Better Believe It

Prepare readers to accept the unlikely.IMG_8031 adj

by Andy Scheer

This past Saturday I watched some unbelievable football. At the close of the Packers-Cardinals game, the commentators kept saying they couldn’t believe the play they’d just seen. The Packers’ desperation long pass and reception as time expired was virtually unprecedented.

Except for those who’d seen Aaron Rogers throw a similar game-saving pass a few weeks earlier against the Lions. The first unbelievable reception prepared people to accept what would otherwise have seemed impossible.

If you want readers to believe the scene
as your protagonist pulls a rabbit out of a hat,
first establish there’s a hat … and a rabbit.

The same principle applies in fiction. If you want readers to believe the scene as your protagonist pulls a rabbit out of a hat, you’d better first establish that there’s a hat … and a rabbit. And several times throughout the story, you’d better show your protagonist performing some modest magic.

Likewise if you plan a closing-scene rescue by having the cavalry appear over the hill.

Awhile back, I pointed out that problem to an author whose novel I was giving a developmental edit. He had some supporting characters provide an unexpected rescue. Too unexpected. I encouraged him to insert a new scene a few chapters earlier that showed the cavalry overcoming obstacles as they rode toward the hill. With that preparatory material, readers were no longer bounced out of the story by wondering “Where’d the cavalry come from?”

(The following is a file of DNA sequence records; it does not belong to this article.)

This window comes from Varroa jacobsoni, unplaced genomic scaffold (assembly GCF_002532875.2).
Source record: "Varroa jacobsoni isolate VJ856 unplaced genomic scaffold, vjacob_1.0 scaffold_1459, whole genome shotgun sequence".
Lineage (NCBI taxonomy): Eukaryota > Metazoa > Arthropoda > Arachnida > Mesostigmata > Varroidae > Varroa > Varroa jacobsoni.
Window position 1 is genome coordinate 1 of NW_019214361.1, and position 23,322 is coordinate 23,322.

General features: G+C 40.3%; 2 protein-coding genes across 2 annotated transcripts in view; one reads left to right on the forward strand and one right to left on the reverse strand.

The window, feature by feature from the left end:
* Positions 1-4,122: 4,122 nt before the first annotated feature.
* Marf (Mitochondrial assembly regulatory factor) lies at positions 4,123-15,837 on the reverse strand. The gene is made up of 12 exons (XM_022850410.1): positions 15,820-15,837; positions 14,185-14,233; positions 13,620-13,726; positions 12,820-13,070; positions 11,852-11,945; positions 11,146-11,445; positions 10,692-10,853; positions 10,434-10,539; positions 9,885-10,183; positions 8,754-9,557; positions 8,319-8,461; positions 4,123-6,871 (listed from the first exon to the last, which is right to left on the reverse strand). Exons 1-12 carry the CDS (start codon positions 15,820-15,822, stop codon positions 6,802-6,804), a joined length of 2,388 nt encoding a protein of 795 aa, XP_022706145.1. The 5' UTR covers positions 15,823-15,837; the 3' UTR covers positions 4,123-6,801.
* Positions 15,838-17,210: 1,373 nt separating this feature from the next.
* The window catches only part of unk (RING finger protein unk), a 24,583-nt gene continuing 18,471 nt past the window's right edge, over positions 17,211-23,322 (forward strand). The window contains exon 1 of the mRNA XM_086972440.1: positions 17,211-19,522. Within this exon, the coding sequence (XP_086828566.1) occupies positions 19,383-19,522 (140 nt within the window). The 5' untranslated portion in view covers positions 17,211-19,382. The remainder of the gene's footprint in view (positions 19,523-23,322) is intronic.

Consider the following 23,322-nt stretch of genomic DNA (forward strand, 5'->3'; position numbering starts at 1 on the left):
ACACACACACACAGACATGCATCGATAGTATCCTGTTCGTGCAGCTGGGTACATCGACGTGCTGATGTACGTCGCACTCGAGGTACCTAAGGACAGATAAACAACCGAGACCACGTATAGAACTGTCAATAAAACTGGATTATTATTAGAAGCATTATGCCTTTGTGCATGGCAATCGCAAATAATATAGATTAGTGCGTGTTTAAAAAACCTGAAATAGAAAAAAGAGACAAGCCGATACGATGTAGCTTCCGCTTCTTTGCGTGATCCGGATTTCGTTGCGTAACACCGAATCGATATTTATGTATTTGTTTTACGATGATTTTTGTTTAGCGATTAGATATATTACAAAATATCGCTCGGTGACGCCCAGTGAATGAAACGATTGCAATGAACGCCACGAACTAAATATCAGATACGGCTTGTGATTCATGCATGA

In the author’s mind, the cavalry had been trooping toward the rescue. But in the rush of writing the story, that vital, minor scene got skipped. And with it, a perceptive reader’s ability to enjoy the finale.

An easy fix, but only once the problem was identified. If you want to end your story with a convincing bang, make sure your beta readers keep their eyes peeled for white rabbits and top hats. Inserted in your story, they work like magic.

About Andy Scheer

With more than 30 years in publishing, Andy Scheer has provided freelance editorial services since 2010. He has edited fiction and nonfiction for publishers including Moody, WinePress, and BelieversPress, as well as for clients including Dirk Cussler, McNair Wilson, DiAnn Mills, Heather Day Gilbert, and Sammy Tippit.

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